Mail columnist Sarah Vine complained about the inability of British Gas to repair her washer machine. Gareth Griffith, a reader offered some helpful suggestions.
He refuses to be bailed out and is an accomplished former Currys bank branch manager and financial advisor.
Sarah wrote in last Wednesday’s column of how she could not get an engineer to repair her machine despite paying a ‘small fortune’ for a British Gas HomeCare policy.
The big guys are being taken on: Gareth Griffith, an ex-Churchs Branch Manager (pictured) has been awarded thousands of pounds in compensatory compensation
Gareth is now a retired man who lives in Loughborough, Leicestershire. He tells Money Mail that he doesn’t need to pay out unnecessary money and always upholds his consumer rights.
A warranty should not be purchased.
You should never sign up for a service contract like HomeCare, or an extended warranty.
These people have no real incentive to come and do any work — they’ve already had your money. Call a local engineer to have it fixed.
They will be around straight away because it’s money in their pocket and they’re not going to get paid until it’s fixed.
Google any firm you use to make sure they’ve got genuine good reviews.
Most appliances are now far more reliable than they were a few years ago, so you shouldn’t shell out every year just in case they break down.
The chances are you won’t need an extended warranty. These were once a huge selling point for staff.
It is reasonable to expect that a brand new appliance will last for at least a few years. If it breaks down in four years that’s unacceptable.
Sarah should terminate her HomeCare contract, and get her money back. HomeCare broke the contract when she didn’t repair her machine within reasonable timeframes.
They should be reminded by her that they have the right under the Sale of Goods Act of 1978 and the Consumer Rights Act of 2015 to receive goods of acceptable quality and in good condition.
The washer should be able to last between 10 and 12 years. If you’ve only had four years’ use, you should demand two-thirds off the price of a similar replacement.
Paper trail: If you’ve had to phone to complain, ask for the person’s email address and follow up the call with an email confirming your discussions and what they’ve agreed to do
You must get it written
If you aren’t getting anywhere with a company, forget calling up for help — send them a strongly-worded email instead.
You’ll find their email address somewhere on their website.
It’s brilliant because it gives you time to think that you do not get on a call with them, it is less time-consuming than hanging on the phone and you don’t even have to buy a stamp, put pen to paper or trek to the post box.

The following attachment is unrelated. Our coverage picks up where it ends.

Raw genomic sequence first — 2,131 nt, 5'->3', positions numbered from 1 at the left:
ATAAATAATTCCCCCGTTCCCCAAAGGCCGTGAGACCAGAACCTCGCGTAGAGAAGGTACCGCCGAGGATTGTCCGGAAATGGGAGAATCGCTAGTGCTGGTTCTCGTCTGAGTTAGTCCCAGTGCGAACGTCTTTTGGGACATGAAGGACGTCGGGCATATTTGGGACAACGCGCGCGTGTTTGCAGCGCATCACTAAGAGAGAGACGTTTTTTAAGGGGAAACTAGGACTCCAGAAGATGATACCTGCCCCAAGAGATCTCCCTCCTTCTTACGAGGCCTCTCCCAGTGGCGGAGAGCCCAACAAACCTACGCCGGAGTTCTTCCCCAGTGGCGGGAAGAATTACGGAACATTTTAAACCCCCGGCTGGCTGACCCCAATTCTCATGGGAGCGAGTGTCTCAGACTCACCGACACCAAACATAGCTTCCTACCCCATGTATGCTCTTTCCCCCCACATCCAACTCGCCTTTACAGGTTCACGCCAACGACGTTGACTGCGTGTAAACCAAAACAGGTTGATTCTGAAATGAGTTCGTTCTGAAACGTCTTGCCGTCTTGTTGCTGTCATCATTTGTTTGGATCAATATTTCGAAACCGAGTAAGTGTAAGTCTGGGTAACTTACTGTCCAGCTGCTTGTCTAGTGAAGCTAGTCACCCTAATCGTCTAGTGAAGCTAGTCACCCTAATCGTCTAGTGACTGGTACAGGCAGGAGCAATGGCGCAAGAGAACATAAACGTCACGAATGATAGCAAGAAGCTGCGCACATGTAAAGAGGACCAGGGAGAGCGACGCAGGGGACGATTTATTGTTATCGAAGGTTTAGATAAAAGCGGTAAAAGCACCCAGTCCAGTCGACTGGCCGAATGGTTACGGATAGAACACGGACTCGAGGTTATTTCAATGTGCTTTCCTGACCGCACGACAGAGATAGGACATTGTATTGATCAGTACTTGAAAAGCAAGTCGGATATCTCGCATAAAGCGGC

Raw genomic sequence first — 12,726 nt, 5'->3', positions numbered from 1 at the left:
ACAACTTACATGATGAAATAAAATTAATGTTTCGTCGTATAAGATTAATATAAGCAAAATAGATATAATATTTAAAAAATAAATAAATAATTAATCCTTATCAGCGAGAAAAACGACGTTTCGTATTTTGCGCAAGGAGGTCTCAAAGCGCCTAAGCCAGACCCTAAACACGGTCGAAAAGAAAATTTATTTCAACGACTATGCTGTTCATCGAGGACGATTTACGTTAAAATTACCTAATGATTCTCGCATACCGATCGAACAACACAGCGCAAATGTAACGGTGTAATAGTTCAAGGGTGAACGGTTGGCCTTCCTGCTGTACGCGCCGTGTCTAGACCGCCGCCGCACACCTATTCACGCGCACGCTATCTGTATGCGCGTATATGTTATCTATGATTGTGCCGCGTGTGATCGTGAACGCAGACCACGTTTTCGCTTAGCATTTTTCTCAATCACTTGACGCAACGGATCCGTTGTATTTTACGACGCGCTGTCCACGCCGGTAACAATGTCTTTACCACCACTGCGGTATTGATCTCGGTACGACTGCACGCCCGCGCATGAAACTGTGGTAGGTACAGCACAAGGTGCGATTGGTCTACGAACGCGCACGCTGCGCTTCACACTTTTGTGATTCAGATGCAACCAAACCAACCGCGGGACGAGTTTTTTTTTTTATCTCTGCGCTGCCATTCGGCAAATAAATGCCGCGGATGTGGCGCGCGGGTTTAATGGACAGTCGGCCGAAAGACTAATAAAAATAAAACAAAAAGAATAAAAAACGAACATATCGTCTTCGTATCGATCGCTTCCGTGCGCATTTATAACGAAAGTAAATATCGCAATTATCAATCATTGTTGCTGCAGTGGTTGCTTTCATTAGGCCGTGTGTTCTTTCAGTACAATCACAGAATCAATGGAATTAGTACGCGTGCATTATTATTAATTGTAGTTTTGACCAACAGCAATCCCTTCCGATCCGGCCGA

Making a complaint has never been simpler. If you threaten to sue, email your complaints.
If you’ve had to phone to complain, ask for the person’s email address and follow up the call with an email confirming your discussions and what they’ve agreed to do for you and the timescale they’ve agreed to do it. If they fail to respond, you may send them another stroppy email.
Tell them you aren’t going to be mucked about. Ask for their line manager’s email address too.
Your MP can be copied in along with your newspaper journalist, and the local Trading Standards office to move you up the hierarchy. Try to find the company chief executive’s email address online too.
Charge for your time
If I have been mucked about by a firm I ask for £50 compensation to cover the hassle and upset they’ve caused me — and most of them pay it.
If I have to write to them again I ask for a further £50. If a bank or building society can satisfy a complaint in one day it’s not counted as a complaint in their statistics. It’s in their interests to say, ‘Here’s £50 — go away’.
If the complaint is regarding financial service and I don’t get a satisfactory result, I tell them I am going to take them to the Financial Ombudsman’s complaints resolution service.
The Ombudsman charges companies £750 for every complaint it has to investigate so often they will pay out to avoid the hassle.
You also don’t pay anything. Some larger businesses pay an annual, one-time fee that doesn’t matter how many complaints they have. However, it still looks bad if they’re near the top of the table for complaints.
Be wise in choosing your battles
I am a reasonable person. It is okay for people to make mistakes. Sometimes things happen that are unavoidable —you have to take the rough with the smooth.
Sometimes I just get distracted. They tell me I’m busy and that I can do it all. My wife claims I don’t have enough time, but I really enjoy working with these businesses.
These firms are likely to try and avoid honesty, treating customers fairly, if it is possible. However, they are required by law to respect their customers’ rights.
There is so much information online to help you — don’t be afraid to stand your ground.
Don’t accept any offer. You can tell the person you’re interested that more is possible.
Good service deserves to be rewarded. I’ve never had any trouble getting an appointment at my doctor’s surgery after I bought all the staff cream cakes.